At the time of the budget process, Commissioner Larry Chapman repeatedly voiced his concerns about the projected deficit, saying the county was “spending significantly more that it is bringing in.”
In comments made during the final budget workshop session of 2012, Chapman said the county’s financial situation would likely necessitate a tax increase, but that the actions taken by commissioners to cut the budget deficit probably delayed how much the tax increase would be.
“I don’t think we’ll be able to avoid it unless we really take some drastic cuts,” he said in 2012.
But by March of 2013, Wilson said budget projections had taken a positive turn and were much higher than initially projected, saying county revenues were outpacing estimates by roughly $1.129 million, an increase of 5.4 percent over 2012.
During the fiscal year 2014 budget planning process, commissioners agreed to begin drawing down the unassigned fund balance to around 15 percent of their total fund balance.
The audit has been sent on to the Local Government Commission. The process could take around one month or more to be approved. Once approved, the audit will be made available to the public.
Wilson commended the county finance department, in particular Gay Poor and Abby Owen, for the work in preparing the audit. Erica Brown, audit manager at Martin Starnes and Associates, CPAs, echoed Wilson’s remarks.
Audit Highlights: The following are some of the highlights of the audit for the 2012/2013 financial year in Transylvania County government:
• Revenues increased 2.4 percent to $40,954,419, while expenses increased 1.9 percent to $40,029,351. Expenditures include transfers out to other funds. Revenues include transfers in, as well as capital lease obligations that were issued.
• The total fund balance grew around 4 percent in 2013, growing $925,068 since 2012 to $21,963,860 in 2013. Included in that amount are around $2.88 million of restricted funds set aside for state stabilization and just over $400,000 in other restricted funds.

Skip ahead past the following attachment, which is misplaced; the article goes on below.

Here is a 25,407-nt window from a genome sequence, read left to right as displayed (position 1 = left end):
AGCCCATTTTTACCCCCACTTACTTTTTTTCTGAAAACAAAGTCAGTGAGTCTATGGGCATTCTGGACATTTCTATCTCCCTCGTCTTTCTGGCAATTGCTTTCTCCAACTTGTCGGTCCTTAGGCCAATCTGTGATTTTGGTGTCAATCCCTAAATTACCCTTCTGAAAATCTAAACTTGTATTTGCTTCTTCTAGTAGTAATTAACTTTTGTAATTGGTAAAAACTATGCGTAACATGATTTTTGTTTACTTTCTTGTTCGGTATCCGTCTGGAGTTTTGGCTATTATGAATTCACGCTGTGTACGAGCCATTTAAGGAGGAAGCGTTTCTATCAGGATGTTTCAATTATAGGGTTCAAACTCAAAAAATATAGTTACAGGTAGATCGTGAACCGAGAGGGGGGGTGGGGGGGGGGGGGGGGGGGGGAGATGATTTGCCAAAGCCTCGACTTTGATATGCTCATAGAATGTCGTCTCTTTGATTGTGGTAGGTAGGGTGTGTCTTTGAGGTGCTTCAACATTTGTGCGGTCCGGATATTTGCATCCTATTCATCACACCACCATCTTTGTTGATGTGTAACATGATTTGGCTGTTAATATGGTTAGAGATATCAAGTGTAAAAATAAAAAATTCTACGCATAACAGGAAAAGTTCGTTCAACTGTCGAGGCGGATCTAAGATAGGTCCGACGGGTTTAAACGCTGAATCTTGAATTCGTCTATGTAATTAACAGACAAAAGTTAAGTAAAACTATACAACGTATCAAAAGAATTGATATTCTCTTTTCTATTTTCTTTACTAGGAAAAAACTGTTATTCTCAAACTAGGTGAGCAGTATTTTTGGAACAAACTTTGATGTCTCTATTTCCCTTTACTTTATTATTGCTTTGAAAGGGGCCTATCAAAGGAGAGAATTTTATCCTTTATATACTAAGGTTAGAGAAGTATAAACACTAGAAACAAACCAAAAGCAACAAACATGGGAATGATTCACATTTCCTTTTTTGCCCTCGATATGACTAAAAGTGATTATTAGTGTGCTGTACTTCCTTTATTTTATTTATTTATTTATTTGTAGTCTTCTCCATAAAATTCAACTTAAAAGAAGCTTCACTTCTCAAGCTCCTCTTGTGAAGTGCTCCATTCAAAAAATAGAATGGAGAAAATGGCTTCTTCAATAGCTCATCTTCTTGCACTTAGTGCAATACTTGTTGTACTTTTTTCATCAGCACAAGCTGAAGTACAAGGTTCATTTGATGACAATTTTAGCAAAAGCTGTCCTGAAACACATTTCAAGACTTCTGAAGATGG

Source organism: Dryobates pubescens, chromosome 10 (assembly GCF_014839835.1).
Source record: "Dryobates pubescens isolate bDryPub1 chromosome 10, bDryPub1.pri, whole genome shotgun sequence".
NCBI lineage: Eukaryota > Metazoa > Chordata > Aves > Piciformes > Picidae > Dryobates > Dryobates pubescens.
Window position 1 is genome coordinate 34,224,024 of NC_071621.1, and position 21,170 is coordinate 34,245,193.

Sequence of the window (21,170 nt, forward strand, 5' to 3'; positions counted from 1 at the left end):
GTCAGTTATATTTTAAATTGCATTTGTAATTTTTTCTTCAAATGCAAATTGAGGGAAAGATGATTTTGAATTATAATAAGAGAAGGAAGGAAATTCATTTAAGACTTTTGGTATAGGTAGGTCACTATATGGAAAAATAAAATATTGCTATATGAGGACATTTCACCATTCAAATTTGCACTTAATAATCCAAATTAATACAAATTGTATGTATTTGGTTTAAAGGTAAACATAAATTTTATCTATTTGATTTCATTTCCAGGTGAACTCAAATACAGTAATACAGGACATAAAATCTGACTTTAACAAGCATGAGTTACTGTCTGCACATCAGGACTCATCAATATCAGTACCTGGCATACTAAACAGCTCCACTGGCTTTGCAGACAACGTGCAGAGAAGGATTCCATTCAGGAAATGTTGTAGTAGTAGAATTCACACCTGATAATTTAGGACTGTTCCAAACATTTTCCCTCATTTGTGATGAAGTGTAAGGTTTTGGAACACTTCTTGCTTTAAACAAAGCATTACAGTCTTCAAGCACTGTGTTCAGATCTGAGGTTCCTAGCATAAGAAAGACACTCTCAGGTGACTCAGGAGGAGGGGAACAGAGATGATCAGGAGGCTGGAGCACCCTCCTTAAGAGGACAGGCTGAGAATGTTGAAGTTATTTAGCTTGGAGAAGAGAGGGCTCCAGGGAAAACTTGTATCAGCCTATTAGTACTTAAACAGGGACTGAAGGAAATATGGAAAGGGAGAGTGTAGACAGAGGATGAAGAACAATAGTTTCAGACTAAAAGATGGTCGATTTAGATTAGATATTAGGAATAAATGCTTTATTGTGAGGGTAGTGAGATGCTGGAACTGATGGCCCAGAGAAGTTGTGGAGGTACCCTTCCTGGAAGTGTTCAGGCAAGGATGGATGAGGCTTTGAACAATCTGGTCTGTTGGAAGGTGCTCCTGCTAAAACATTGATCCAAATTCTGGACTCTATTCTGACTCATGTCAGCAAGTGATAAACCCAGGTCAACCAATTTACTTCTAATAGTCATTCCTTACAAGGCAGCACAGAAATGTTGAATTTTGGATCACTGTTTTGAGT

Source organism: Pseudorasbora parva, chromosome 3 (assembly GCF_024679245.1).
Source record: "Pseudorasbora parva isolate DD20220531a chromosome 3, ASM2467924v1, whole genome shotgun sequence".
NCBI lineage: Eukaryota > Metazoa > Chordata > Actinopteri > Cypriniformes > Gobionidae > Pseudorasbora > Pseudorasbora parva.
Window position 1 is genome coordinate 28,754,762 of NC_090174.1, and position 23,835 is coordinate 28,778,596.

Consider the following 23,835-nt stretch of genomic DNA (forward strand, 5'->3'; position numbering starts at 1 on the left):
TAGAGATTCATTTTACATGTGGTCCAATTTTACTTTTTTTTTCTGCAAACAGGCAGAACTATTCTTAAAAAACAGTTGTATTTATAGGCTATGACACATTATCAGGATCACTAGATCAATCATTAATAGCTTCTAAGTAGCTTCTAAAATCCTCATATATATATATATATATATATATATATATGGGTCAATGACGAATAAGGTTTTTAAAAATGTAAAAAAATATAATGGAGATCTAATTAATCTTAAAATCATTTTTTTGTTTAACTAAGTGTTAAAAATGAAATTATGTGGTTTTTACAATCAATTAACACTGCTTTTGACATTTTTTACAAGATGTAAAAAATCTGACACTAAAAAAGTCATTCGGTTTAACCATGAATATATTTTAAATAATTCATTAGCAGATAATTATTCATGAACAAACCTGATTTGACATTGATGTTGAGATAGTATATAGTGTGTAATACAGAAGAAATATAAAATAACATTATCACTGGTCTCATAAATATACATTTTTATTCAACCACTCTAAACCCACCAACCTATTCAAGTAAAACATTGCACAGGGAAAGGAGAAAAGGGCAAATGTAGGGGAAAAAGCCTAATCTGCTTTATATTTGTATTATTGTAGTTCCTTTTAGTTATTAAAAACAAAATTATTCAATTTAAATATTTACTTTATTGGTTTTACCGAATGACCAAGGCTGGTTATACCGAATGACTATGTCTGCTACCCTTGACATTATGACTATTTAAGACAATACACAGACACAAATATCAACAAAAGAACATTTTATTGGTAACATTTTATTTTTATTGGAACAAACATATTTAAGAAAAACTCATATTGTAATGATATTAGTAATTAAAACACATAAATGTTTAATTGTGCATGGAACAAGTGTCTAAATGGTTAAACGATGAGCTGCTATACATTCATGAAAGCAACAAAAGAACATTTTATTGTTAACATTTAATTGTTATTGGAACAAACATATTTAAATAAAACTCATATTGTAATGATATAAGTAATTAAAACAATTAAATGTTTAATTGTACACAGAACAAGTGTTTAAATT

• Sales tax revenues, which include Medicaid hold harmless payments, exceeded budget by around $470,000.
• Health insurance costs were around $444,000 less than originally estimated due to lower claims costs than anticipated.
• The county’s total unassigned fund balance totaled $12,302,809 in 2013. This amount is calculated by subtracting all non-spendable items, restricted receivables (stabilization by state statute), restricted funds, committed funds and assigned funds from the total fund balance.
As a percentage of expenditures in the general fund, the audit found the county’s unassigned fund balance as a percentage of expenditures of the general fund was 30.7 percent, an increase of 1.2 percent over fiscal year 2012.
• The top three revenue sources were ad valorem taxes (58 percent), local option sales tax (15 percent) and restricted intergovernmental revenues (16 percent). Other revenues totaled 11 percent.
• The total amount collected in property tax increased around $25,000 to $23,781,655 in 2013. The tax collection rate for 2013 was 99.68 percent. The state average is 97 percent.
• The total amount of sales tax collected increased around $300,000 (5 percent) over fiscal year 2012, which was attributed to local option sales taxes increasing.
• The top three expenditures from the general fund balance were education (34 percent), public safety (26 percent) and human services (21 percent). Other expenditures, including general government expenses, transportation, economic and physical development, cultural and recreational expenditures and general debt, totaled 19 percent.